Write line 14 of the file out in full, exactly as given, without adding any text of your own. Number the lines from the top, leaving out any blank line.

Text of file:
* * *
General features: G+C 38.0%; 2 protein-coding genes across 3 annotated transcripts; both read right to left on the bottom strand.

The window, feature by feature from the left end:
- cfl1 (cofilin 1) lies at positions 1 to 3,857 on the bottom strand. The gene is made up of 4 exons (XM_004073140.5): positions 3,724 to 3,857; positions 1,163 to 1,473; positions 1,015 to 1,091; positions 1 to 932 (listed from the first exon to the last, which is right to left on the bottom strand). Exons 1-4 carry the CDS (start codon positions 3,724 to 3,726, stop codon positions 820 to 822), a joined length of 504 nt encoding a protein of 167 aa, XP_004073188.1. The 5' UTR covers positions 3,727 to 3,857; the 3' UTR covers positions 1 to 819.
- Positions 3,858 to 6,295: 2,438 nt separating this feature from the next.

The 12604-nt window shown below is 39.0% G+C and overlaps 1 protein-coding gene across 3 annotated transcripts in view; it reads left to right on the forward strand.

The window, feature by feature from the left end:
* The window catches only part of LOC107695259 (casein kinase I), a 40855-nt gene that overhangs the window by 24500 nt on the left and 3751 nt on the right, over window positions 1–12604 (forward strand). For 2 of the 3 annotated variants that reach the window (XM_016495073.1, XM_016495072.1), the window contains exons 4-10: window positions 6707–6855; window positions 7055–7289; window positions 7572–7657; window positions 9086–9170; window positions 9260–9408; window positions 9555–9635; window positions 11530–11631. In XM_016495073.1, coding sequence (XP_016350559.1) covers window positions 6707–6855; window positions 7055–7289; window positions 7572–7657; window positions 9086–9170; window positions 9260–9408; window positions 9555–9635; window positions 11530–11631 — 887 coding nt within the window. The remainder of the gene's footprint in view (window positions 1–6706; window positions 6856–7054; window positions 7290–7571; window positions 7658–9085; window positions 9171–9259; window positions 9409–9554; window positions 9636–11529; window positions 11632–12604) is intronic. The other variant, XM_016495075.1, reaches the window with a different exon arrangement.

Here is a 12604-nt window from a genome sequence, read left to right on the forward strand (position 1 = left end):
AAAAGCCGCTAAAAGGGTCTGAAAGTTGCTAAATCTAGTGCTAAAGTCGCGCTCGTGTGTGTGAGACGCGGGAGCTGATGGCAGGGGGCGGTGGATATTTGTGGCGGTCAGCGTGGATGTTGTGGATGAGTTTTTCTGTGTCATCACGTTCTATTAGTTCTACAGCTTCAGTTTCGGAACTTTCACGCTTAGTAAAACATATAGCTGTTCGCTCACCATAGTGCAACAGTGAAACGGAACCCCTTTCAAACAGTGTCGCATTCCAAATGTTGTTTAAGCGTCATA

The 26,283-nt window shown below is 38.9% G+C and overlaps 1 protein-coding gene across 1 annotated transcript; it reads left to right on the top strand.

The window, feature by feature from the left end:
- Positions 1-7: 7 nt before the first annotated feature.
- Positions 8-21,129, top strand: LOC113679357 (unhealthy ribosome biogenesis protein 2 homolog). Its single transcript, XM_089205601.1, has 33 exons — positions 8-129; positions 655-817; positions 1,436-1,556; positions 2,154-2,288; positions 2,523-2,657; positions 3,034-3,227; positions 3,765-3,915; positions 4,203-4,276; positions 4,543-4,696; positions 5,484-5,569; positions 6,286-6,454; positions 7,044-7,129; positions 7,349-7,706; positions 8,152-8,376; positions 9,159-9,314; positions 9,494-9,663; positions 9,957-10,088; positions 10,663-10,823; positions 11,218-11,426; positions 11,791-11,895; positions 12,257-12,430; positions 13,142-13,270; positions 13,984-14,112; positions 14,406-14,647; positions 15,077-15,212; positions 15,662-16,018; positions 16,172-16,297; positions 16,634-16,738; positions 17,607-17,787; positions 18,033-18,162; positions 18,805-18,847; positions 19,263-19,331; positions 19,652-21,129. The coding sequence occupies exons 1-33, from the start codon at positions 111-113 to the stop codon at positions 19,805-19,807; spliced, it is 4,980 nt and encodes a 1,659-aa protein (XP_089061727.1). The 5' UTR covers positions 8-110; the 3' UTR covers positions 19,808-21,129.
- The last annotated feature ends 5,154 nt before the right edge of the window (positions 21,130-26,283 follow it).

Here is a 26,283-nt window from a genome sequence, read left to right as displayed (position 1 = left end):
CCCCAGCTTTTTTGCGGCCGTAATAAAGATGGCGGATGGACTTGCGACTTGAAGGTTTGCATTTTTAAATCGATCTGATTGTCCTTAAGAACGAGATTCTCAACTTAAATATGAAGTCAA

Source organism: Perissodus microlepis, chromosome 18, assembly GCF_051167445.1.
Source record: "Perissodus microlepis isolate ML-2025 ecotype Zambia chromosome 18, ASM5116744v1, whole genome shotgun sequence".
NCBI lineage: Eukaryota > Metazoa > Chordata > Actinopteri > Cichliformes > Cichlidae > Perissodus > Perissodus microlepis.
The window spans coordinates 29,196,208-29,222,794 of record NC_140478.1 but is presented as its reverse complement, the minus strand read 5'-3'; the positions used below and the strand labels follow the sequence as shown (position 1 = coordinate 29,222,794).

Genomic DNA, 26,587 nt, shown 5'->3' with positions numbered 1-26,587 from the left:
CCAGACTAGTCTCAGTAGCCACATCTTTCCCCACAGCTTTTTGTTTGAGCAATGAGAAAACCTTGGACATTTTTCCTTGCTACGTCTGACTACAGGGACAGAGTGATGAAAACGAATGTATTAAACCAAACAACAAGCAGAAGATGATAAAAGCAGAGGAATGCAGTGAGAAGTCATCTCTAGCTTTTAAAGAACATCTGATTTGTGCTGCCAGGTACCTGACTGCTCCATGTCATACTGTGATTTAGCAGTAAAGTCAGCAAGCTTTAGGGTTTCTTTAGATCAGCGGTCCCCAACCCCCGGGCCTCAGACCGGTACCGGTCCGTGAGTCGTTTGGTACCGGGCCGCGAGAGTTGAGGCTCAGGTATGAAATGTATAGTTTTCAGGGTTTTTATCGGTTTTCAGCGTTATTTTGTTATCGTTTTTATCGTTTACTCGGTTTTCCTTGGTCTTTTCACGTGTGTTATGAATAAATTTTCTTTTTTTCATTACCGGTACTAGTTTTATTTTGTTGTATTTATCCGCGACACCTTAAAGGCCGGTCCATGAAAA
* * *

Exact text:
- The last annotated feature ends 5,154 nt before the right edge of the window (positions 21,130-26,283 follow it).